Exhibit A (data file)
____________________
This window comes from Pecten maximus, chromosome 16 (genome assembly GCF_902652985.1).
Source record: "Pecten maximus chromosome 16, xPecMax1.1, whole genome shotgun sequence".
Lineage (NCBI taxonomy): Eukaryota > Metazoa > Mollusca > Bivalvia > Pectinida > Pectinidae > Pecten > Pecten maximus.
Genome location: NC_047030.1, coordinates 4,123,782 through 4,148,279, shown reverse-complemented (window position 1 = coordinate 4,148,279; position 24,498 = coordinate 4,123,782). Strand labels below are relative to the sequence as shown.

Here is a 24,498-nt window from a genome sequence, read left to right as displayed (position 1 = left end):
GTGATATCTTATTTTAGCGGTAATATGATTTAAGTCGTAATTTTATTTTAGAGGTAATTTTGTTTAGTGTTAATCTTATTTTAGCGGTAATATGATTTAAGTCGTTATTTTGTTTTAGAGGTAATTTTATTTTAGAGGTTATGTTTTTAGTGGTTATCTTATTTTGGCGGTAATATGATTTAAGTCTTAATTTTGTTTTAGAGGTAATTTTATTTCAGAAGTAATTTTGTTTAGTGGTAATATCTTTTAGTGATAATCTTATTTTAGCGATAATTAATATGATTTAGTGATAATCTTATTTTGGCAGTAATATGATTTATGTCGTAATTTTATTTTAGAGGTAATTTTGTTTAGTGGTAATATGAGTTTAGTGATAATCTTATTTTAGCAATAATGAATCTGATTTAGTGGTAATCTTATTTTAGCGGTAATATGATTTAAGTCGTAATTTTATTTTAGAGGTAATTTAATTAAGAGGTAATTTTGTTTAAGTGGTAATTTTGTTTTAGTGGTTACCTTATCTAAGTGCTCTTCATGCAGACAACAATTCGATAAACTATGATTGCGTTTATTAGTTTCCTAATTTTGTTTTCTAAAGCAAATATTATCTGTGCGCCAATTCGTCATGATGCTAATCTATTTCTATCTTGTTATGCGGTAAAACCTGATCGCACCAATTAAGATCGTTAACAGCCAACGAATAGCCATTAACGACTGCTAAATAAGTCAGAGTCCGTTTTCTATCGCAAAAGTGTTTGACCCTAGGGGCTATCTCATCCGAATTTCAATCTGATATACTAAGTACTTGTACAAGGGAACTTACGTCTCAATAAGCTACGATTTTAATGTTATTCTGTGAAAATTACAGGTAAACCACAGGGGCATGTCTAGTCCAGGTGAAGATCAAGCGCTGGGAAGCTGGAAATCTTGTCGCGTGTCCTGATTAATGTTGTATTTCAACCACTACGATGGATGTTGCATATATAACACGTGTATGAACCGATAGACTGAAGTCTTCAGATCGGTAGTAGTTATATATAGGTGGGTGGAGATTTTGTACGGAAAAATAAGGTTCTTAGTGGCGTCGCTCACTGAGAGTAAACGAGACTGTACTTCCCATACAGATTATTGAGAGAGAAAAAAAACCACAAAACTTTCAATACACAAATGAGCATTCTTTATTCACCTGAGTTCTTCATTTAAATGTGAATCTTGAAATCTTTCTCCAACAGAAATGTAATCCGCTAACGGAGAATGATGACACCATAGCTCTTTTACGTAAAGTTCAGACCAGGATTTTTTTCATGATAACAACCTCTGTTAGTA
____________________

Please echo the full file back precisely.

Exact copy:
This window comes from Pecten maximus, chromosome 16 (genome assembly GCF_902652985.1).
Source record: "Pecten maximus chromosome 16, xPecMax1.1, whole genome shotgun sequence".
Lineage (NCBI taxonomy): Eukaryota > Metazoa > Mollusca > Bivalvia > Pectinida > Pectinidae > Pecten > Pecten maximus.
Genome location: NC_047030.1, coordinates 4,123,782 through 4,148,279, shown reverse-complemented (window position 1 = coordinate 4,148,279; position 24,498 = coordinate 4,123,782). Strand labels below are relative to the sequence as shown.

Here is a 24,498-nt window from a genome sequence, read left to right as displayed (position 1 = left end):
GTGATATCTTATTTTAGCGGTAATATGATTTAAGTCGTAATTTTATTTTAGAGGTAATTTTGTTTAGTGTTAATCTTATTTTAGCGGTAATATGATTTAAGTCGTTATTTTGTTTTAGAGGTAATTTTATTTTAGAGGTTATGTTTTTAGTGGTTATCTTATTTTGGCGGTAATATGATTTAAGTCTTAATTTTGTTTTAGAGGTAATTTTATTTCAGAAGTAATTTTGTTTAGTGGTAATATCTTTTAGTGATAATCTTATTTTAGCGATAATTAATATGATTTAGTGATAATCTTATTTTGGCAGTAATATGATTTATGTCGTAATTTTATTTTAGAGGTAATTTTGTTTAGTGGTAATATGAGTTTAGTGATAATCTTATTTTAGCAATAATGAATCTGATTTAGTGGTAATCTTATTTTAGCGGTAATATGATTTAAGTCGTAATTTTATTTTAGAGGTAATTTAATTAAGAGGTAATTTTGTTTAAGTGGTAATTTTGTTTTAGTGGTTACCTTATCTAAGTGCTCTTCATGCAGACAACAATTCGATAAACTATGATTGCGTTTATTAGTTTCCTAATTTTGTTTTCTAAAGCAAATATTATCTGTGCGCCAATTCGTCATGATGCTAATCTATTTCTATCTTGTTATGCGGTAAAACCTGATCGCACCAATTAAGATCGTTAACAGCCAACGAATAGCCATTAACGACTGCTAAATAAGTCAGAGTCCGTTTTCTATCGCAAAAGTGTTTGACCCTAGGGGCTATCTCATCCGAATTTCAATCTGATATACTAAGTACTTGTACAAGGGAACTTACGTCTCAATAAGCTACGATTTTAATGTTATTCTGTGAAAATTACAGGTAAACCACAGGGGCATGTCTAGTCCAGGTGAAGATCAAGCGCTGGGAAGCTGGAAATCTTGTCGCGTGTCCTGATTAATGTTGTATTTCAACCACTACGATGGATGTTGCATATATAACACGTGTATGAACCGATAGACTGAAGTCTTCAGATCGGTAGTAGTTATATATAGGTGGGTGGAGATTTTGTACGGAAAAATAAGGTTCTTAGTGGCGTCGCTCACTGAGAGTAAACGAGACTGTACTTCCCATACAGATTATTGAGAGAGAAAAAAAACCACAAAACTTTCAATACACAAATGAGCATTCTTTATTCACCTGAGTTCTTCATTTAAATGTGAATCTTGAAATCTTTCTCCAACAGAAATGTAATCCGCTAACGGAGAATGATGACACCATAGCTCTTTTACGTAAAGTTCAGACCAGGATTTTTTTCATGATAACAACCTCTGTTAGTA